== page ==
Europe stupid.

You’re right!

Conservatives have ADD, if a liberal hates it, they’re for it. No matter how stupid or brain-dead. The stupidest of them literally make policy that’s the opposite of the liberal agenda. Because, they don’t do any actual analysis or “science”. Liberals do science. It’s the laziest thing that requires absolutely no thinking.

ADD isn’t the clinical definition of what they’ve got. But, I’m not a doctor.

Choosing to live in a bubble world, an echo chamber where you deny reality and listen only to those who share your own narrow beliefs, isn’t at all what ADD is. It’s just a shared delusion, like living in a cult.

I refer, of course, not to true conservatives, but to the current brand of extremist fake conservatives. True conservatives believe in investing wisely in the future. The fake conservatives we hear from so much today, don’t.

I wonder if we are ever going to see a foolcell car being a selfdriving foolishness as well. That would be kind of superfool. 🙂

I think such a project would be superfooluous.

“The project that brings together 37 partners (interestingly Toyota seems to be absent this time).”

Its really interesting that Toyota is absent.
Are they betting their hopes on Prius Prime now. We can be happy if they did.

This Hydrogen and Fuel Cells seems more as distraction. Let’s see.

For record Mirai sold 40 units in June and 218 units in 2016-YTD.

Why Europe? With $135 million you can build a complete infratructure of chargers troughout Europe!
And why Hydrogen? It’s like 3 times less efficient! That means, 3 times more windmills or 3 times more solarpanels!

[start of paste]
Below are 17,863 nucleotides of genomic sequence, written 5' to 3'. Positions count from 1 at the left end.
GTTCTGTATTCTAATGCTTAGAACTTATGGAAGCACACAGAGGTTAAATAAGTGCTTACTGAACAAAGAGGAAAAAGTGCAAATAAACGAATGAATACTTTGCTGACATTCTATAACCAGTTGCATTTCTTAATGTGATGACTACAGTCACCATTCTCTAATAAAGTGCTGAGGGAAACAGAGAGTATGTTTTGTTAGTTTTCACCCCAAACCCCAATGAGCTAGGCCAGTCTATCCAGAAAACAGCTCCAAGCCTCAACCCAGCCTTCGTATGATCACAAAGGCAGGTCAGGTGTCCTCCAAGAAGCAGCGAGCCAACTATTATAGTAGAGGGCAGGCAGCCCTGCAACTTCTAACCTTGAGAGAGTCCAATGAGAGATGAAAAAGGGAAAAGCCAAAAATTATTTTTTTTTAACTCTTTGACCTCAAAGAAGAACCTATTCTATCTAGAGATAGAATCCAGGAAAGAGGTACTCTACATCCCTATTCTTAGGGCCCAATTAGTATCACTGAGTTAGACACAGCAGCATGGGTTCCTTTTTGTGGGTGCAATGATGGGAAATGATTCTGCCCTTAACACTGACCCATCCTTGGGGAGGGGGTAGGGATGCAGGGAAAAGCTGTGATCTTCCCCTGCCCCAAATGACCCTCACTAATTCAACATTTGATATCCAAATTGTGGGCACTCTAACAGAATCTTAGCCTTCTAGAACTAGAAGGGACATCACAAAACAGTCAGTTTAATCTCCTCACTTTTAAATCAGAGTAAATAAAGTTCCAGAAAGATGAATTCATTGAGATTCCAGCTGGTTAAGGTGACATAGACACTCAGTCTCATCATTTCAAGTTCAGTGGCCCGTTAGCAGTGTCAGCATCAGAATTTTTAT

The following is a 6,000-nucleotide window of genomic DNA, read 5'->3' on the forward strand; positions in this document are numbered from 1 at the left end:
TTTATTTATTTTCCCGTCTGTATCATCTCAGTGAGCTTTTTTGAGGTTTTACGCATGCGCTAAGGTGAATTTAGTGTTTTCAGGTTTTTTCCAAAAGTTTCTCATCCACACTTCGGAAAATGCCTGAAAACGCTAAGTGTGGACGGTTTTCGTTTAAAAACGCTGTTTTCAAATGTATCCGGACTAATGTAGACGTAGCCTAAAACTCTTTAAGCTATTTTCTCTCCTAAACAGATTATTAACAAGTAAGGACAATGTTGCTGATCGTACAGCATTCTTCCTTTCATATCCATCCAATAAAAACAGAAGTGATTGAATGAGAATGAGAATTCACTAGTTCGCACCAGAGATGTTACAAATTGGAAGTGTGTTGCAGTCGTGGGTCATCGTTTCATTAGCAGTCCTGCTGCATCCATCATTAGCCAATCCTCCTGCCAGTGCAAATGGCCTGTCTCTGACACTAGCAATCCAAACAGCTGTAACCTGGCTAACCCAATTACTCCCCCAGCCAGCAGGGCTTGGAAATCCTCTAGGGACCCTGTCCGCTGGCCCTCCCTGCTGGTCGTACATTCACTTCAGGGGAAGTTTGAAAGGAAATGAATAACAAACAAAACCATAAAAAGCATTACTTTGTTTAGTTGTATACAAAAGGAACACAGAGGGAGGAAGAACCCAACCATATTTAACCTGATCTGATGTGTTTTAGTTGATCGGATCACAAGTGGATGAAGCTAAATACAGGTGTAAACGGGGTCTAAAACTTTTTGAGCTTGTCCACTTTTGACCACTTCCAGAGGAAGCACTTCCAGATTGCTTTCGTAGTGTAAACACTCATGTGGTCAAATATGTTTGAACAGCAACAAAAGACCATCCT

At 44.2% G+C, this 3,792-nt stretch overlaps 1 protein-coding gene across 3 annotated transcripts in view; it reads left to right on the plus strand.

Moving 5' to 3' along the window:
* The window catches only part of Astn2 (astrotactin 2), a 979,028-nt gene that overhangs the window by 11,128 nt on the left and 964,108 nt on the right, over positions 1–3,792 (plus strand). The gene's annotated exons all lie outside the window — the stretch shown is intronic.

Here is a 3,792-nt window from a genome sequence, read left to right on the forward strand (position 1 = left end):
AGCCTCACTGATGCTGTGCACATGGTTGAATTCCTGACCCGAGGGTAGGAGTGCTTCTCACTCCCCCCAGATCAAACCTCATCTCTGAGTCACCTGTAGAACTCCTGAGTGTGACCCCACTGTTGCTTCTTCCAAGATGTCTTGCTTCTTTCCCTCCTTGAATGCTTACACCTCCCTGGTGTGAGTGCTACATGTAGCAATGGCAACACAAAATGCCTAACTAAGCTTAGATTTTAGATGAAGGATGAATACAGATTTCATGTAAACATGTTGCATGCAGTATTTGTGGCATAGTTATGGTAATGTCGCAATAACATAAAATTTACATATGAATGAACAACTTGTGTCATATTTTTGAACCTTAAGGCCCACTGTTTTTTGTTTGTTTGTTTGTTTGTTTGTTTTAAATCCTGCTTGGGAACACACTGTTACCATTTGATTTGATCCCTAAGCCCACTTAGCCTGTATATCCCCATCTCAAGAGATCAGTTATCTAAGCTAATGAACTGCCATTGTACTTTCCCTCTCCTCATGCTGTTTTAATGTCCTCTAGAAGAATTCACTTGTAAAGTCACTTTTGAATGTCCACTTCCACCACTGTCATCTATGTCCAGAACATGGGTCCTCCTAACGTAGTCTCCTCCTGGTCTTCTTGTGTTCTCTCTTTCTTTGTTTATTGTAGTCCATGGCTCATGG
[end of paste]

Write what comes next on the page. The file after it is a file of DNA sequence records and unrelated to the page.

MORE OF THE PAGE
Outrageous. The OIl Industry Runs the EU too.
Outrageous waste of money on a dead end project.

Just one more reason to #exit

The real reason behind Brexit.

UK is/will be major supplier of gas from fracking… So they would benefit from fraco-2-H2 process required for large scale production of H2.

Too many partners spoils the hydrogen soup.

“I think I’m gonna’ barf.”

~ Francis MacDormand in Fargo

Very sorry to see the EU joining Japan and California in throwing good money down this rathole.

It’s not clear to me whether or not any of the money to be wasted will come from taxpayers. If not, then this will at least in that respect be better than the California hydrogen fueling station program.

“If only the world weren’t governed by the unfair and cruel laws of thermodynamics and economics, the hydrogen economy could rule the world.” –- HVACman, comment at InsideEVs.com, July 8, 2015

using H2 as a battery-storage medium- costs a whole lot less than batteries. All the utilities have to buy is the electrolyser and the pressurizing equipment. The storage media for the hydrogen is the public utility gas storage system.

This also helps then get off imported Russian gas.

So if a utility can start storing renewable electricity with H2 then that is better than doing nothing.

Germany has lots of peak shaving to deal with from the wind farms. If they can’t afford the outlay for batteries then electrolysers are the second best alternative…..better than doing nothing.

Bingo.